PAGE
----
European debt woes stalk markets
LONDON (AP) — Worries over Europe's debt crisis kept markets on edge Monday, following a warning over Italy's credit rating and a failure by eurozone finance ministers to agree an immediate release of bailout funds to Greece.
Though the finance ministers of the 17 countries that use the euro agreed to hand over the next bailout installment, worth euro12 billion ($17 billion), they said they would only do that if the Greek Parliament backed further austerity measures.
With the Greek government facing a confidence vote in Parliament on Tuesday, there's still an element of political risk and that's clearly weighing on markets at the start of a week that's likely to be dominated again by the country's woes. Though Prime Minister George Papandreou's newly-reshuffled government is expected to prevail in the confidence vote, there's still uncertainty over the passage of another euro28 billion in austerity measures.
"Until markets see some solid plans put in place to deal with Greece, the markets are only going to be heading in one direction," said Simon Furlong, a sales trader at Spreadex.
In Europe, the FTSE 100 index of leading British shares was down 0.7 percent at 5,676 while Germany's DAX fell 1 percent to 7,093. The CAC-40 in France was 1.1 percent lower at 3,783.
The biggest faller of Europe's main stock markets was Italy's FTSE MIB index, which was trading 2.5 percent lower at 19,597, after Moody's warned Friday that it may downgrade its Aa2 rating on the country.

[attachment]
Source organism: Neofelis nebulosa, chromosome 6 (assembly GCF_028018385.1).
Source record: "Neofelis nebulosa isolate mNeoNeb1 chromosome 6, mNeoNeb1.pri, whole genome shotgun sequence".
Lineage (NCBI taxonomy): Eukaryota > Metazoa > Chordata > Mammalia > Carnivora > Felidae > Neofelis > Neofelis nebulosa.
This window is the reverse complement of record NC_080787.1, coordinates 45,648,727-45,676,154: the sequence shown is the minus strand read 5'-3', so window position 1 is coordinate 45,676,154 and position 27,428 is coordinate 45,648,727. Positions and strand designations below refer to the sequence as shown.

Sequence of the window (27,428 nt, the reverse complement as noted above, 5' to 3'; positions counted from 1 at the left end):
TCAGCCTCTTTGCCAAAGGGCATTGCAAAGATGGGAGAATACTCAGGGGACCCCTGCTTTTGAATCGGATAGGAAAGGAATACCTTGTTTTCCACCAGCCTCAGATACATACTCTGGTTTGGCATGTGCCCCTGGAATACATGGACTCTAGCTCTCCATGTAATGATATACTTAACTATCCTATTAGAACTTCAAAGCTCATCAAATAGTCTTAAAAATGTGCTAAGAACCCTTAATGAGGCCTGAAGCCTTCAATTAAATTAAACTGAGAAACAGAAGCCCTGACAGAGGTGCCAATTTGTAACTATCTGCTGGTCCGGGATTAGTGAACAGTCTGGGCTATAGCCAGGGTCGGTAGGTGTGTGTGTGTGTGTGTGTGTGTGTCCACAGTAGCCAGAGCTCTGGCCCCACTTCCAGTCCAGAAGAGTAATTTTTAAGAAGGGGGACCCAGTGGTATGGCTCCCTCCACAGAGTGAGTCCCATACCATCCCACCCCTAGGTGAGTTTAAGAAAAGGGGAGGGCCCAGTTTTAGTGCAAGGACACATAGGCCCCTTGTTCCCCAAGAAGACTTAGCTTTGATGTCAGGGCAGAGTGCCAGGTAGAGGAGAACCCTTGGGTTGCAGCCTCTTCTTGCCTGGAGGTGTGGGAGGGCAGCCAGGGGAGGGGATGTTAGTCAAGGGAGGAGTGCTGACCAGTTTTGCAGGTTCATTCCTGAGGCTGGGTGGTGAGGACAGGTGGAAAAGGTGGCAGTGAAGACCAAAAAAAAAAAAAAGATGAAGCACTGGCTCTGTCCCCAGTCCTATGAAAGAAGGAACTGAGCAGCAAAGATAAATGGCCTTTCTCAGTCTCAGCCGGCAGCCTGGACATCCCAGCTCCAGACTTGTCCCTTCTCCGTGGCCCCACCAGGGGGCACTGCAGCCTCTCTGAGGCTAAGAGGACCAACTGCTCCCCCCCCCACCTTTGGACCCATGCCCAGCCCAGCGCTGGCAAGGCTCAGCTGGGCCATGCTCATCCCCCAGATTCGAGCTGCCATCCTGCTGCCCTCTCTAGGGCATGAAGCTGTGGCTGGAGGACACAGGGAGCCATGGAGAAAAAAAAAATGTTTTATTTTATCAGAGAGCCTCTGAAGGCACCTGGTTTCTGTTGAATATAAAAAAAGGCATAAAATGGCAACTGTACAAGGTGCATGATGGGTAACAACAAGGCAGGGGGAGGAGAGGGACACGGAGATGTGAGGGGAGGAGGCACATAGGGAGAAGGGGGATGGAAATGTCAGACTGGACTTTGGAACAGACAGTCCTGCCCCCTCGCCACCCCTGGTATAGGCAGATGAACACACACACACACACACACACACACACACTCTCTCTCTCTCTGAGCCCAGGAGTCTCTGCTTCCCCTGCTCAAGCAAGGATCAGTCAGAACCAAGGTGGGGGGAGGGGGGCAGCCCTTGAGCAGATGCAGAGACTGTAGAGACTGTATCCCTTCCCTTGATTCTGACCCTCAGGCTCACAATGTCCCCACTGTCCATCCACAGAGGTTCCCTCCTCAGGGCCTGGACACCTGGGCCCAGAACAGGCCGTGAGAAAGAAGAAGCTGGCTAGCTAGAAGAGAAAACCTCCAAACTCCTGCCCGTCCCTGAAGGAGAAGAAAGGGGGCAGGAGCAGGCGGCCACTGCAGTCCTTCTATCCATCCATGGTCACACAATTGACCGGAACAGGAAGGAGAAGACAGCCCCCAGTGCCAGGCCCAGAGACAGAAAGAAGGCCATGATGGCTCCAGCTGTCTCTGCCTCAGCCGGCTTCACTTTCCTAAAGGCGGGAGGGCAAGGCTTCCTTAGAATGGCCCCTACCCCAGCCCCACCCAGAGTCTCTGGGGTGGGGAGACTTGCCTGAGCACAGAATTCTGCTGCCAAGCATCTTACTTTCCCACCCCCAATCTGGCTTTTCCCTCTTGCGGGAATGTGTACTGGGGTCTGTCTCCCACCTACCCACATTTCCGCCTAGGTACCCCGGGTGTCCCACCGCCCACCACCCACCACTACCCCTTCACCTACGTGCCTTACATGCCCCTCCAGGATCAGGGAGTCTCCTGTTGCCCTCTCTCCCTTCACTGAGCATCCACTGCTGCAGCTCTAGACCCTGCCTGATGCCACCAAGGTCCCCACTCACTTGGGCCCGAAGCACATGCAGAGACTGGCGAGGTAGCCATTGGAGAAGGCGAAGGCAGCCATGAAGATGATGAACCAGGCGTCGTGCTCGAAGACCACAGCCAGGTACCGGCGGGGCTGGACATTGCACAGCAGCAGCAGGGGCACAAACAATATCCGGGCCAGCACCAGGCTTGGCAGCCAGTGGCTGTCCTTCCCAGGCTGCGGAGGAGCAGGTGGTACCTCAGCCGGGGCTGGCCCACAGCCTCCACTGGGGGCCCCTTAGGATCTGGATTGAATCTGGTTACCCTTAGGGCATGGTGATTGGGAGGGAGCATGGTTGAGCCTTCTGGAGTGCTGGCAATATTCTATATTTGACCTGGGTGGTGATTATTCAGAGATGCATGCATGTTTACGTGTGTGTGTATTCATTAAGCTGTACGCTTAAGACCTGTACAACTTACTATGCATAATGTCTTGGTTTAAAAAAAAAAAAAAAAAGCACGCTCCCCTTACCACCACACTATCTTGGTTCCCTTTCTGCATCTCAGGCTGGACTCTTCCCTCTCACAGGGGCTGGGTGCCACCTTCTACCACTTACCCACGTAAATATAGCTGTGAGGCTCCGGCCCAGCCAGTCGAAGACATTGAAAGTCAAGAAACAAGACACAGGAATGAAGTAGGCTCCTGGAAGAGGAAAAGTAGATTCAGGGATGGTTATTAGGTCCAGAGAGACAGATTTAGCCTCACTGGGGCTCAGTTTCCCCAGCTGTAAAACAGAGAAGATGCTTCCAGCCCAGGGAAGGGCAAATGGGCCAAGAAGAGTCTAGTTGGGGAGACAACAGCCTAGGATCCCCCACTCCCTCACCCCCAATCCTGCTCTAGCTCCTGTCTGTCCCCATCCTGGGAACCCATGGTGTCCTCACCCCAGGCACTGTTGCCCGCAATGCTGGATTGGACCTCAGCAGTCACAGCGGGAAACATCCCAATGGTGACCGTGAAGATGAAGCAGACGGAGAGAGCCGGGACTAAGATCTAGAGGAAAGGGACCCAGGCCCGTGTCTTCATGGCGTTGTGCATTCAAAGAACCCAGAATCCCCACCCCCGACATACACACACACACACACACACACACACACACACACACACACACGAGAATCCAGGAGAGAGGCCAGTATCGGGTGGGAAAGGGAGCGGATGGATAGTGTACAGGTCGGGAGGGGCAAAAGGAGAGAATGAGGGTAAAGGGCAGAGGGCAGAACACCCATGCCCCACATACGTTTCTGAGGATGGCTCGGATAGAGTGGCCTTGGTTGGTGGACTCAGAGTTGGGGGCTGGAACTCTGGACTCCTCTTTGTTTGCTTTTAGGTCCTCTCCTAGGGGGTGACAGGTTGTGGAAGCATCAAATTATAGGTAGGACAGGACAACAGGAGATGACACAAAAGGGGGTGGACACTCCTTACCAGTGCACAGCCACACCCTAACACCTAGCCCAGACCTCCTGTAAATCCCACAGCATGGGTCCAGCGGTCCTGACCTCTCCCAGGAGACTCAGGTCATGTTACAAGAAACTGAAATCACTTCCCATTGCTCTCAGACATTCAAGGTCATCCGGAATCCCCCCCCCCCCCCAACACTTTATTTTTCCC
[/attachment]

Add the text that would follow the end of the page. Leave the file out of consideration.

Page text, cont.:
U.S. markets were also set to shed all the gains posted on Friday, when Germany appeared to back a plan to bailout Greece for a second time. Dow futures were down 0.4 percent at 11,886 while the broader Standard & Poor's 500 futures fell a similar rate to 1,261.
The euro was 0.3 percent lower at $1.4234, having enjoyed a rally Friday after German Chancellor Angela Merkel indicated that private creditors, such as banks, would not be compelled to share any pain in a second bailout of Greece. Instead, she backed the line touted by the French government and the European Central Bank that any private sector involvement has to be on a "voluntary" basis.
"The whole concept of voluntary participation of private investors in roll-overs of debt does not appear to have been resolved leaving the financial markets skeptical of the plan that includes true voluntary participation," said Derek Halpenny, European head of global currency research at The Bank of Tokyo-Mitsubishi UFJ.
As the week progresses, attention will shift to the U.S. and the Federal Reserve's rate-setting meeting. As well as keeping its benchmark rate unchanged at near zero percent, the Fed is expected to confirm that its current monetary stimulus will end as expected at the end of this month.
Earlier in Asia, Japan's Nikkei 225 was one of the few benchmarks posting gains for the day. The benchmark gained less than 0.1 percent close at 9,354.32 despite data showing the country's exports dropped for the third straight month in May due to massive production losses following the March 11 earthquake.
South Korea's Kospi sank 0.6 percent to 2,019.65, while Hong Kong's Hang Seng shed 0.4 percent to 21,599.51
Mainland Chinese shares extended losses for a fourth straight trading session amid a lack of funds as banks complied with the central government's latest order to raise the level of deposits they must hold as reserves.
The Shanghai Composite Index lost 0.8 percent to 2,621.25, its lowest close this year, while the Shenzhen Composite Index lost 1.1 percent to 1,073.19.
In the oil markets, worries over the global economy pushed prices lower again. Benchmark oil for July delivery was down $1.24 to $91.77 a barrel in electronic trading on the New York Mercantile Exchange.
Pamela Sampson in Bangkok contributed to this report.